Money Growth Rule The Money Growth Rule is based upon a theory originally set forth by Milton Friedman as a solution to keep the United States economy on a controlled course of growth. The revolves around the premise that the best monetary policy that the Federal Reserve can follow is to establish a constant growth rate of the money supply independent of current economic fluctuations. The reasoning is that as the economy experiences changes in relative output, the money supply can have dramatic effects upon the economy. Additionally, by establishing a money growth rule, Friedman believed that this would eliminate the possibility of short-run mismanagement and, in the end, be more beneficial for the economy. The problem with balancing an economy is that human judgment and evaluation of economic situations enter into the equation.

Establishing a constant growth level in the money supply would eliminate the decision making process of the central banker. The problem with human intervention is the short-sided nature of many of the policies designed to aid the economy. Such interventions, which yields unintended negative consequences, is the result of the time inconsistency problem. This problem is understood through situations during which central bankers conduct monetary policy in a discretionary way and pursue expansionary policies that are attractive in the short-run, but lead to detrimental long-run outcomes. Friedman believes that by leaving money growth decisions to an individual, the results are poor long-run management and eventually high inflation rates, an obvious detriment to the economy. The idea of the money growth rule is contingent upon the relationship between the money supply and inflation.

Therefore, the question arises whether there even is a relationship between money supply and inflation. As stated earlier, one can see a relation between money and inflation. Presented above is series data that displays this relationship between money supply and the inflation rate over the previous decades. The problem is that there are fluctuations within the data and therefore a broader definition of the money supply must be utilized. Based on the research of Dr.

Terry J. Fitzgerald, an economist at the Cleveland Federal Reserve Bank, if one defines money supply as M 2, when examining the data over a multiple year progression, a pattern begins to present itself. Further, by graphing the difference between adjusted money growth and inflation, the link becomes evident. These graphs show the weight that changes to the money supply can have upon an economy's inflation rate.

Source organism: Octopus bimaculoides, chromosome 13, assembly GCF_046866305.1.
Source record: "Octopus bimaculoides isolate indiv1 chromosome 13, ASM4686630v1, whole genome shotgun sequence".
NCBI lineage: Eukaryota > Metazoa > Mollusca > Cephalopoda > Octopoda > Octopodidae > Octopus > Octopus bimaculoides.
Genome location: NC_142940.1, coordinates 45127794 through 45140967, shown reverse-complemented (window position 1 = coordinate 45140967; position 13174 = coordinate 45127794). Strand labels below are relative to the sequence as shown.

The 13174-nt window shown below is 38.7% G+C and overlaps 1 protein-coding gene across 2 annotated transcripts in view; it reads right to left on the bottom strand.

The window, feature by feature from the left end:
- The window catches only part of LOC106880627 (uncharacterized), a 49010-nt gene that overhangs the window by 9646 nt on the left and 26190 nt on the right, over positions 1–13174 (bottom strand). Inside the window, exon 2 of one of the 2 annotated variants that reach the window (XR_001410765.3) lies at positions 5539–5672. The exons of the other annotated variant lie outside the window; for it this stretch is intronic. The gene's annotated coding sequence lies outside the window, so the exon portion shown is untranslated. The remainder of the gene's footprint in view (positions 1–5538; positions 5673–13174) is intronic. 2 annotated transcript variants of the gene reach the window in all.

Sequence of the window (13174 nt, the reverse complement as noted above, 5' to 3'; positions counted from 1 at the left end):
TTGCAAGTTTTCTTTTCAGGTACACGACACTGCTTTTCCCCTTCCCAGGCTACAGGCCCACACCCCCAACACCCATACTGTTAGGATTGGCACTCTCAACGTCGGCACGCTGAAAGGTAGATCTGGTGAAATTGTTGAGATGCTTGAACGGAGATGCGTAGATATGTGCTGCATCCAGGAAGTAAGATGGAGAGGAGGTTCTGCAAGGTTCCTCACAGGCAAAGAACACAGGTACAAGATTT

Fine-tuning the money supply can be detrimental. Clearly, becoming too involved with tinkering with the economy will do more harm than good. The problem is that the full effect of an action does not become realized because of a time lag. Corrective actions will require a few fiscal quarters in order to evaluate whether it has been effective. The private sector is relatively stable; therefore the government should not become too involved, but rather follow some semblance or a constant growth policy.

A more liberal view of the money growth rule would be not to target a specific rate, but rather target a certain range of values. This more liberal theory still follows the same central idea that the private sector is relatively stable and government intervention can be detrimental. However, the goal is now to opt for a more flexible interpretation of Friedman's rule. By establishing a target range, one receives the benefit of constant growth rule. The range essentially serves as boundaries for individual decision-making and prevents policy makers from taking action that will increase the money supply and inflation. However, the range has the ability to compensate for dramatic events such as September 11, 2001, where immediate and dramatic action becomes necessary.

"As one economist from the Bank of Canada stated, "Our goal is to avoid disasters, like the inflation of the 1970 s. Anything else is a bonus." Eliminating the ability to adjust the rate simply ties the Fed's hands and removes the ability of monetary policy to serve as a cushion to the economy. Adopting a more liberal Money Growth Rule seems to offer the best of both worlds by allowing for prudent and bounded discretionary action. Ideally, the Federal Reserve is in place to curtail inflation and help guide the economy. This is not to say that the goal of low inflation is undesirable, but rather that the Federal Reserve should approach the situation from a 5 year perspective, rather than eliminating the control of the money supply all together. In doing so, this will allow flexibility within the economy, while still preserving the idea of controlling growth over a time frame to reduce inflation.